Non-lawyer law firm ownership: ABSs to be introduced in Scotland


Since early 2012, ABS (Alternative Business Structure) licences have been granted by the Solicitors Regulatory Authority in England and Wales. Nearly 12 years later, the introduction of a similar relaxation in Scotland may be about to happen later this year.

Creating an ABS allows a law firm to be owned and/or managed by non-lawyers. In order to have any form of non-lawyer ownership a firm must be authorised as an ABS. 

There is a growing appetite for non-lawyers to be involved in the running of firms, not only to assist in the day-to-day operations including, but not limited to, finance and HR, but also to provide oversight, direction and leadership from an external perspective. Having an ABS structure also creates investment opportunities and the ability to benefit from vertical integration.

The Legal Services (Scotland) Act 2010 contains guidance on the introduction of ABSs, which will be known in Scotland as Licensed Legal Services Providers (LPs). The Law Society of Scotland is currently working on the regulatory framework for LPs to ensure existing high standards of service are maintained along with ensuring client protection is at the forefront. It is hoped this framework will be in place and ready for launching in the final quarter of 2023.

Similar to ABSs, LPs can also be owned by non-lawyers. The current legislation, however, only allows 49% non-lawyer ownership in Scotland, but we understand the regulation is in the process of changing to allow up to 100% non-lawyer ownership, to be in line with England and Wales. If an ABS in England and Wales wishes to operate in Scotland, it would have to meet the criteria for creating an LP.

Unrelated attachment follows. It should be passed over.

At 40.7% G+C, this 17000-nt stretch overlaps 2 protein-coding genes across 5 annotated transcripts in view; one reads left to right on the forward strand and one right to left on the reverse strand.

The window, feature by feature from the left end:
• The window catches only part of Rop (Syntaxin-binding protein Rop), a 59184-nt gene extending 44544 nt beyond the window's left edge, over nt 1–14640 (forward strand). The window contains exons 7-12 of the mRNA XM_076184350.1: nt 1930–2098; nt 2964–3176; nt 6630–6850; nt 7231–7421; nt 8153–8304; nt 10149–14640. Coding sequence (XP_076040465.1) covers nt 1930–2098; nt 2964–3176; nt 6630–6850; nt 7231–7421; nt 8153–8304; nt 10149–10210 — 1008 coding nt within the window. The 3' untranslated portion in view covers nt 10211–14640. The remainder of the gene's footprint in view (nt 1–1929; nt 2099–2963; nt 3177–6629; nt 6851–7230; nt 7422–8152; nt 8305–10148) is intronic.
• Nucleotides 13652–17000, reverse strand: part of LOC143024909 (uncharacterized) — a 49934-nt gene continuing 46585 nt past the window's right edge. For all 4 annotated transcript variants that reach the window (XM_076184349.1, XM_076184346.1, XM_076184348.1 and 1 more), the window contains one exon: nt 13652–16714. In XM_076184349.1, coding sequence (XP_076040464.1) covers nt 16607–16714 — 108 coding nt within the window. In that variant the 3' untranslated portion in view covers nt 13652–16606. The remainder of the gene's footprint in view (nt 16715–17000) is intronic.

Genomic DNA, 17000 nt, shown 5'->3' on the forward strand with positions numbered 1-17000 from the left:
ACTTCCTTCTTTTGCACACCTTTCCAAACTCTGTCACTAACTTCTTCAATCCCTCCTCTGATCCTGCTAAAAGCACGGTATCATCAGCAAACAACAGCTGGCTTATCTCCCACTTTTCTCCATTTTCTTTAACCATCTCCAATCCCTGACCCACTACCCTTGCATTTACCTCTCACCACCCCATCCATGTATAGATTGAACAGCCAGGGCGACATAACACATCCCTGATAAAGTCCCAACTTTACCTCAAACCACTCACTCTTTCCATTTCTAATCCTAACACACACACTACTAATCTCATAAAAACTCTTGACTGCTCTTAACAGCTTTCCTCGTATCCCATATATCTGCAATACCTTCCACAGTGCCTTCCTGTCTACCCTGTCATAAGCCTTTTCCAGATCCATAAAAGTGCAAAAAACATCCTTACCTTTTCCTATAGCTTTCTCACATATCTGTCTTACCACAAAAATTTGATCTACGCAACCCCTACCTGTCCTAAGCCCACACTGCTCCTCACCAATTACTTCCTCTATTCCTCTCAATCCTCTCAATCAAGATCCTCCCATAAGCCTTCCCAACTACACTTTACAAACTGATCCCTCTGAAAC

The four main requirements of an LP are that a firm must:

  1. Have a licence issued by the Law Society of Scotland;
  2. Meet the ownership criteria, which is expected to be aligned as outlined above, though this legislation is yet to be confirmed;
  3. Have two designated roles within the organisation - a Head of Legal Services (must be a solicitor entitled to practice in Scotland) and a Head of Practice (not required to be a solicitor or have legal training); and
  4. Carry out key duties to ensure compliance with the regulatory scheme, compliance with the regulatory objectives and adhere to the professional principle.

The Law Society of Scotland intends to provide further updates and keep the profession advised on when there is a firm launch date and when application materials and further guidance are published.

Armstrong Watson’s legal sector specialists regularly advise law firms in England and Wales on these applications and know the process well. They assist on matters up to submitting the application and beyond.


If you are involved in a Scottish law firm that may be considering converting to an LP structure in the future, or would like more information please get in touch with our Legal Sector team, who will be happy to advise and keep you up to date with the launch. Call 0808 1445575 or email

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